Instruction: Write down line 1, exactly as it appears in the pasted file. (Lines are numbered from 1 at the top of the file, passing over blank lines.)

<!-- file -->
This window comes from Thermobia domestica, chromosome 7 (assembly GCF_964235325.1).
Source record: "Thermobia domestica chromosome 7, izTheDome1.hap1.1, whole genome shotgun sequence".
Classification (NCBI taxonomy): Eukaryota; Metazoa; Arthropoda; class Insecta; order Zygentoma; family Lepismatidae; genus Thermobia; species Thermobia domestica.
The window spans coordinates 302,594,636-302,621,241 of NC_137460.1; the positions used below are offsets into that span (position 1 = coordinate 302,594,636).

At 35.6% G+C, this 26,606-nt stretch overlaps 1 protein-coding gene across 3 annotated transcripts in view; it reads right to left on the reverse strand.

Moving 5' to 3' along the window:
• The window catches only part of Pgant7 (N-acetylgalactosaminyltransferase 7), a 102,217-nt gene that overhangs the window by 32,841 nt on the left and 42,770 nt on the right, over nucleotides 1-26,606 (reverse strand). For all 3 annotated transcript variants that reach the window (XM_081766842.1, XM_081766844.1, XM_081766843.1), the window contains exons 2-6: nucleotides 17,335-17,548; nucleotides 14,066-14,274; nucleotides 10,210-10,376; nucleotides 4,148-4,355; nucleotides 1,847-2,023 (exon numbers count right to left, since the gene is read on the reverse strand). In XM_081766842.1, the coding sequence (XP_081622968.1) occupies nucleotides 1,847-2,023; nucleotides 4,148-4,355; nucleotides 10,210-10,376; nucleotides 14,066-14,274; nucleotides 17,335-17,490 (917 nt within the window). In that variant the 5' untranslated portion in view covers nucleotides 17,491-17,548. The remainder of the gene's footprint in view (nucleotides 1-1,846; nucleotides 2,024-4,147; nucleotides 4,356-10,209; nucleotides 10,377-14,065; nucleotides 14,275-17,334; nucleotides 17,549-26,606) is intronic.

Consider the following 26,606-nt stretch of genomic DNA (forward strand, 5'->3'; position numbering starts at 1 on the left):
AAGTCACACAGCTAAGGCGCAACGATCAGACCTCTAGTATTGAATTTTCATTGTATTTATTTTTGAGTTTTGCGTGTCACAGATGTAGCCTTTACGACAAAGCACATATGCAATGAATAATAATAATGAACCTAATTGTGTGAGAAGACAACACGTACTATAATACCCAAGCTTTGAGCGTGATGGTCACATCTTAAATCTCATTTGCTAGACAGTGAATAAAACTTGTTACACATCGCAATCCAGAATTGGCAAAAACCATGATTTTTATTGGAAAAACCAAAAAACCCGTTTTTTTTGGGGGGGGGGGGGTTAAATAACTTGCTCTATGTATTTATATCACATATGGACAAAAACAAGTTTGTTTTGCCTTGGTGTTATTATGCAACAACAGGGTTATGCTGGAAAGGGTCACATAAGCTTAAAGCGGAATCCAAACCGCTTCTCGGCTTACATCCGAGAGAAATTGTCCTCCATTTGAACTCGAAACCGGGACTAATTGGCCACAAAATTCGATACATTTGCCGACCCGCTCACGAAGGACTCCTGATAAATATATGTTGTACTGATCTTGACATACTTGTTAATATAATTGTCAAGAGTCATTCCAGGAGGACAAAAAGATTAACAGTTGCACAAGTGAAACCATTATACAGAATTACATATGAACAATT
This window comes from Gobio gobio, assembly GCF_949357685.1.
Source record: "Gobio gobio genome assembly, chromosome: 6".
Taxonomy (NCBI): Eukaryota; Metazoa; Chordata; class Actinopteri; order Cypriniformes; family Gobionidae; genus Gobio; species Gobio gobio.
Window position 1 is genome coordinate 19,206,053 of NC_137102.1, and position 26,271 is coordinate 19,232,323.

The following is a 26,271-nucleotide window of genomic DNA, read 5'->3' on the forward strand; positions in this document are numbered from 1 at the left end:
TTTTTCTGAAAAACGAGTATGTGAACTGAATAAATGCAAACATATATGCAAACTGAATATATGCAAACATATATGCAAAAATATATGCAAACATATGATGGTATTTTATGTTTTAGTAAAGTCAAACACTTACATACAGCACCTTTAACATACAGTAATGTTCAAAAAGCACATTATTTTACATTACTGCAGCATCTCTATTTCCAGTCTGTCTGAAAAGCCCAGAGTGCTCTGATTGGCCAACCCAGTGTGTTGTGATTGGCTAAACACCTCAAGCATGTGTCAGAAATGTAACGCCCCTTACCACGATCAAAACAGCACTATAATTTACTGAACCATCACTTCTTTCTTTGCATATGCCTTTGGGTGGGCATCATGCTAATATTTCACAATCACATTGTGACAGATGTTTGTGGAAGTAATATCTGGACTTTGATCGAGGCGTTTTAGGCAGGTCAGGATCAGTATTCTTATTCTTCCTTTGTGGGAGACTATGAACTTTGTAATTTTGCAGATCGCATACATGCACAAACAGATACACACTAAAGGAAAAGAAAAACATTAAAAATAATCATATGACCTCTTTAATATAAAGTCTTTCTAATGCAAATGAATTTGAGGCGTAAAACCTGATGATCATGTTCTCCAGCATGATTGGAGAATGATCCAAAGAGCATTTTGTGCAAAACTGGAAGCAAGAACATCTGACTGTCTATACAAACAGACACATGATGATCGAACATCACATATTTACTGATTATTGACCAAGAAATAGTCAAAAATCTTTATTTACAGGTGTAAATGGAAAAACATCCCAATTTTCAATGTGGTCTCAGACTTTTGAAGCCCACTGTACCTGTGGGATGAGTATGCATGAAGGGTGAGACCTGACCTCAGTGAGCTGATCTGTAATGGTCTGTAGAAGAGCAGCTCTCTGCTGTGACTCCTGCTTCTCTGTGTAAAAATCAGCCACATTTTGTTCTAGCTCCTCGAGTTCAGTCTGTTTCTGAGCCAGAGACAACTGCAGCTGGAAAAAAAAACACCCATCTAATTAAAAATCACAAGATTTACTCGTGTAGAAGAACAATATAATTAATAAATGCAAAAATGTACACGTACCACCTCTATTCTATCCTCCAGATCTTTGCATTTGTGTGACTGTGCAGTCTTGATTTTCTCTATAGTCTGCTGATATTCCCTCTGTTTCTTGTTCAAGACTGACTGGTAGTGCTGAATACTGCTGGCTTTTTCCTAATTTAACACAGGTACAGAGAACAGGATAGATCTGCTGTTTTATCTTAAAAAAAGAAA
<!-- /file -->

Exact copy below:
This window comes from Thermobia domestica, chromosome 7 (assembly GCF_964235325.1).